Empirical Spirits is a new line of distillates from Noma restaurant alums. The very plain labels belie the complex spirits inside, including this Charlene McGee Blend, made from juniper berries smoked over juniper wood and aged in sherry casks. (Abel Uribe/Chicago Tribune/TNS)

Copenhagen’s Noma alums create spirits with flavors—and names — like no other

“Lars and Mark were looking for a new way of expressing flavor and all the work they’d done in that (Noma) space for so many years.”

It was only a matter of time before molecular gastronomy made its way from the kitchen into the distillery. Lars Williams was the head of research and development at Noma, Rene Redzepi’s highly acclaimed and notably innovative Copenhagen restaurant. Mark Emil Hermansen was concept manager. In 2017, the two launched Empirical Spirits and started distilling, seeking to coax out and capture aromatically precise flavors in spirits from a chef’s perspective.

The resulting products resemble no other spirit on the market. Helena, for example, their basic distillate, bottled at 40 percent alcohol, tastes like a sake-vodka hybrid — clean, floral, with clear notes of koji, the same fungus that’s used in the production of sake, miso and shoyu. In their most notoriously named spirit, F *** Trump and His Stupid F ***ing Wall, distilled with habanero vinegar, the capsaicin (which makes chiles spicy) disperses, leaving a lovely flowery pepper flavor, and comes in at only 27 percent. As my tasting partner noted, “Everyone always tells you how delicious habaneros are, but they’re too darn hot to taste them!” Williams and Hermansen reveal the bare flavors within.

“When you taste (Empirical Spirits) for the first time, it is confusing and disorienting. The flavors come out of nowhere and yet are grounded in nature,” said Nadim Audi, national sales manager for Selection Massale Imports. “You forget it’s a distillate; you are in the presence of an aroma and a flavor, that gets you a little drunk.”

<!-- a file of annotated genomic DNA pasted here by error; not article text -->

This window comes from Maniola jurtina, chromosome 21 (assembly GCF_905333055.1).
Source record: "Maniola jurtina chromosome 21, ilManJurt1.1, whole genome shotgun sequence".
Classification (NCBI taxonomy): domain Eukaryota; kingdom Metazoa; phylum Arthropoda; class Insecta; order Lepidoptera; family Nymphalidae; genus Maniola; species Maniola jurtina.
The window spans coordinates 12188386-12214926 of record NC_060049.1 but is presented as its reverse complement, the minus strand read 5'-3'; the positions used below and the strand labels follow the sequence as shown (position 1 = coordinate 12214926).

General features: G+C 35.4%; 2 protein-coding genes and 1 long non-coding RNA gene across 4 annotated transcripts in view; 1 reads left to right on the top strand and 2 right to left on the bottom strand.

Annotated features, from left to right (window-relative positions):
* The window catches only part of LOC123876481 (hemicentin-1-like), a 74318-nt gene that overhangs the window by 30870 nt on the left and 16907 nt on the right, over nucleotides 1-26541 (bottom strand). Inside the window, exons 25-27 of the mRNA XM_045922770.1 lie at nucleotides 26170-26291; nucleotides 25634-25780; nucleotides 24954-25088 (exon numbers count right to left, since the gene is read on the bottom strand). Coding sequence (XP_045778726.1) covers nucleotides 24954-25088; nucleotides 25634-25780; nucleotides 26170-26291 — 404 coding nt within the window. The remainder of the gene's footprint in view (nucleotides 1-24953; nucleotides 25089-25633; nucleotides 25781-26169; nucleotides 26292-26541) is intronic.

“Lars and Mark were looking for a new way of expressing flavor and all the work they’d done in that (Noma) space for so many years,” explained COO Ian Moore.

“Spirits, on a molecular level … have the capacity to be used as a vehicle to share flavor on a global level, as opposed to in a singular restaurant space,” Williams agreed. “Alcohol is a fantastic vessel for flavor. It not only gives flavor shelf life but also binds flavor in a completely different way than oil.”

To create their unique products, Williams and Hermansen turned traditional distillation on its head, using barley instead of more traditional grains, and koji to ferment. First, the barley is steamed and inoculated with the koji. Pilsner malt and Belgian saison yeasts are added and the slow fermentation begins. Each batch is fermented twice for depth of flavor. Distillation takes place in vacuum stills, designed and built by Empirical, keeping the temperature low (41-86 degrees F) and flavor retention at a maximum.

So, now that these products are available in the U.S., how does one best experience such a novel (and pricy at $70-$90) beverage? Said Audi, “This is booze that does not tell you what to do with it. When you taste it, you are not weighed down by the other hundred billion times you’ve tasted mezcal, for example,” or sipped a gin martini.

“They can be easily enjoyed at home,” said Moore, “you can serve them neat,” or in simple highballs so as not to cover up their subtleties. He recommends Fallen Pony Blend (a distillate of quince tea kombucha) with tonic and lemon, and Charlene McGee Blend (made from juniper berries smoked over juniper wood and aged in sherry casks) with cream soda. Imagine yourself in the flavor lab with Williams and Hermansen and enjoy the virtual journey to Denmark.

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